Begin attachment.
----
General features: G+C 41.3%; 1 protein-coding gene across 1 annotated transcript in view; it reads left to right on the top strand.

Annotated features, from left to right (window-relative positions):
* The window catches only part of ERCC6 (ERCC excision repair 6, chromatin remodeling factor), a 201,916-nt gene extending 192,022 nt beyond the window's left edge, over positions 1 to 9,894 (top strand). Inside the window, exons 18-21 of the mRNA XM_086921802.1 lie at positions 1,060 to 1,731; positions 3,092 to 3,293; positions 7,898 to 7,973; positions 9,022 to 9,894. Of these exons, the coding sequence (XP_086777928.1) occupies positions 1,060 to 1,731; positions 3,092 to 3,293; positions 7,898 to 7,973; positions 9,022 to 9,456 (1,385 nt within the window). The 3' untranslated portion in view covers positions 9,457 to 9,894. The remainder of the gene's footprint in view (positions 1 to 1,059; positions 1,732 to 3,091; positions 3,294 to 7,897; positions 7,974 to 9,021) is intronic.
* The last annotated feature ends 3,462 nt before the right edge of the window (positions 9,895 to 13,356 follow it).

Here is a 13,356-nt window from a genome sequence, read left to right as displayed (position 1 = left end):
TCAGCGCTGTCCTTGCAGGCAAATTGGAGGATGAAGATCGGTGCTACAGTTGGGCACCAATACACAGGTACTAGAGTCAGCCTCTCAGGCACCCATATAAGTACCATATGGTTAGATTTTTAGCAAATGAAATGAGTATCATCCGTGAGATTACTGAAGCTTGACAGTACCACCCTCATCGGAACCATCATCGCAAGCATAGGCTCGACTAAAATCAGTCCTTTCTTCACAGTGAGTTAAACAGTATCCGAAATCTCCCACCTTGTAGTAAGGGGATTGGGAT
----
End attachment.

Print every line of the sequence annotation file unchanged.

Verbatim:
General features: G+C 41.3%; 1 protein-coding gene across 1 annotated transcript in view; it reads left to right on the top strand.

Annotated features, from left to right (window-relative positions):
* The window catches only part of ERCC6 (ERCC excision repair 6, chromatin remodeling factor), a 201,916-nt gene extending 192,022 nt beyond the window's left edge, over positions 1 to 9,894 (top strand). Inside the window, exons 18-21 of the mRNA XM_086921802.1 lie at positions 1,060 to 1,731; positions 3,092 to 3,293; positions 7,898 to 7,973; positions 9,022 to 9,894. Of these exons, the coding sequence (XP_086777928.1) occupies positions 1,060 to 1,731; positions 3,092 to 3,293; positions 7,898 to 7,973; positions 9,022 to 9,456 (1,385 nt within the window). The 3' untranslated portion in view covers positions 9,457 to 9,894. The remainder of the gene's footprint in view (positions 1 to 1,059; positions 1,732 to 3,091; positions 3,294 to 7,897; positions 7,974 to 9,021) is intronic.
* The last annotated feature ends 3,462 nt before the right edge of the window (positions 9,895 to 13,356 follow it).

Here is a 13,356-nt window from a genome sequence, read left to right as displayed (position 1 = left end):
TCAGCGCTGTCCTTGCAGGCAAATTGGAGGATGAAGATCGGTGCTACAGTTGGGCACCAATACACAGGTACTAGAGTCAGCCTCTCAGGCACCCATATAAGTACCATATGGTTAGATTTTTAGCAAATGAAATGAGTATCATCCGTGAGATTACTGAAGCTTGACAGTACCACCCTCATCGGAACCATCATCGCAAGCATAGGCTCGACTAAAATCAGTCCTTTCTTCACAGTGAGTTAAACAGTATCCGAAATCTCCCACCTTGTAGTAAGGGGATTGGGAT